On the dramatic conclusion of the Democratic National Convention
by RW Spisak Jr.
Democrats can be proud and happy, about the message from the Mile High City! The Democratic Convention spoke in voices that represent the best in us all, veteran, rancher, students, artists and government servants. Proud because our party doesn't just talk about diversity we actually inhabit a wide diversity of experience. We heard from a broad spectrum of Americans and it was good.
If you sat with me high in the stands at Invesco stadium among the eighty thousand democrats, you would have seen, as I did the toddler with Grandma and Grandpa behind me, the Illinois State Senator with his sister and cousin to the right in front of me, the young women in the row in front of me to my left and the two retired seniors at the end of our row. The Healthcare advocate from Chicago and the ex-pat Dubliner who took turns in the seat on my left, and the grad-student to my right. Many shades of the beautiful multi-hued palette of America all sitting in just these 12 seats in section 530.
Faces of children, faces lined with experience, faces pierced and tattooed. T-Shirts, work-shirts and elegant suits, most decorated with Obama/Biden buttons, or emblazoned with the images of the Democratic candidate, Senator Barak Obama. Faces decorated with smiles, grins punctuated by laughter, as hopeful Americans climbed those steep stairs expectantly to the heights of the mile high stadium. It seemed a truly fitting launching site for a team that will take all Americans to new heights.
I asked the state senator from Illinois, what can you tell me about Senator Obama from the Illinois Legislature. He said, "I know him very well. He played poker at my house many a night. My father was one of his early supporters since his time in our legislature". He explained "Its not easy for a freshman legislator to be taken seriously. Barak asked to be given a difficult task. He was offered campaign reform, which had languished for decades in our legislature. He agreed to undertake the thankless task of campaign reform. This freshman legislator, actually built a coalition of democrats and republicans and passed serious campaign reform." He then offered, "That anyone would call him an elitist is ridiculous to anyone back home who knows him. He's a real family man, and the most down home guy, you'd ever want to know."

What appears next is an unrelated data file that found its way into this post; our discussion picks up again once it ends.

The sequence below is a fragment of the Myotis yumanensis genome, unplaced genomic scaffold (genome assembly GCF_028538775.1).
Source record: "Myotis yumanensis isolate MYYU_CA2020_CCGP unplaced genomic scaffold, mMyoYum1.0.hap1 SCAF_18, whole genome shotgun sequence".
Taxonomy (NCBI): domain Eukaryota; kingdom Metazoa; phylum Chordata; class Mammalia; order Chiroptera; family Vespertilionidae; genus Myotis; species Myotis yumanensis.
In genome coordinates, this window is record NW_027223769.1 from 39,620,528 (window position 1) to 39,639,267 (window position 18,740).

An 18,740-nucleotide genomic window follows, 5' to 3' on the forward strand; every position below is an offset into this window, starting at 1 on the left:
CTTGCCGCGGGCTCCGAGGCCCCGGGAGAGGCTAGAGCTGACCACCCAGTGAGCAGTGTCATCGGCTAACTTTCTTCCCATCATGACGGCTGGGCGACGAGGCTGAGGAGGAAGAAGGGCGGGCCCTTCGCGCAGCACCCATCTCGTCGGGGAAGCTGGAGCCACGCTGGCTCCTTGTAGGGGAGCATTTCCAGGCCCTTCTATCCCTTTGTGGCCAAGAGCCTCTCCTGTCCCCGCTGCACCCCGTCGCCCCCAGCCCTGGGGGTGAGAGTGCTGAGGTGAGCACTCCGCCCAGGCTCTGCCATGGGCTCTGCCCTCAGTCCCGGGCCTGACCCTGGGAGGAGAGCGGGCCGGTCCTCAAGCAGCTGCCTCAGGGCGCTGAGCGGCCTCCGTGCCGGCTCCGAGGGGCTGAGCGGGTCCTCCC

I asked "what else should I know about Senator Obama? Well, he thought a minute and said, "I played poker with him, on many Saturday nights, and he's a very conservative poker player". "He will make an excellent president, and Michelle will be an excellent first lady. She is one, classy woman." I thanked him, and promised I would, pass the word.
The audience slowly grew, half filled when I arrived at 3pm. As the crowd grew I watched young men and women, all shapes and sizes, young families and grandparents with multi-hued grandkids in-tow all climbing into this huge stadium. All these Americans every shape, size and color all prepared to wait from 3 o'clock to 9pm, enduring 90 degree Denver afternoon heat. Each ready to turn away from fear and despair, ready to listen to new ideas about the challenges facing America.
We heard from Iraq war veterans and unemployed factory workers, we saw party leaders and entertainers, children and former candidates. The entire spectrum of America was there, on stage and off and it sure looked like, we were happy to see US! After all the wonderful speeches and thought-provoking discussions and beautiful firework tribute we began to "take it home". The crowd made it's slow happy progress chanting and singing.
There was a look of brotherhood on every brow, worn proud, like a hero's laurel. Fear and hopelessness had been dismissed. Every man, and woman knew they were equal, citizens and participants in this great American Drama. There was a joy in our diverse yet common heritage. I haven't felt such a palpable sense of unity in years. Imagine just for a moment what we felt, walking among 100,000 happy hopeful homeward bound people.
Yes, there was the occasional inevitable bumping, jostling or the odd toe-smash as will happen in a dense walking crowd, but what you heard again and again, was a nod, a wink, an exchange of simple courtesies. I heard not one angry, fretful, hasty or uncivil word as 100,000 left through the circuitous route laid out by the Secret Service. Not many were sure where they were going and it was late, (Just three exits one officer told me, for all 100,000 visitors) yet the streaming crowd was all smiles as they made their inching progress, a slow river of happy humanity.
It would have done your heart good, to see so many happy hopeful people leaving the final night of the convention. Walking toward an election that will change the direction of this great country.
If you saw that crowd, you would say with me... YES WE CAN!
Solidarity & Peace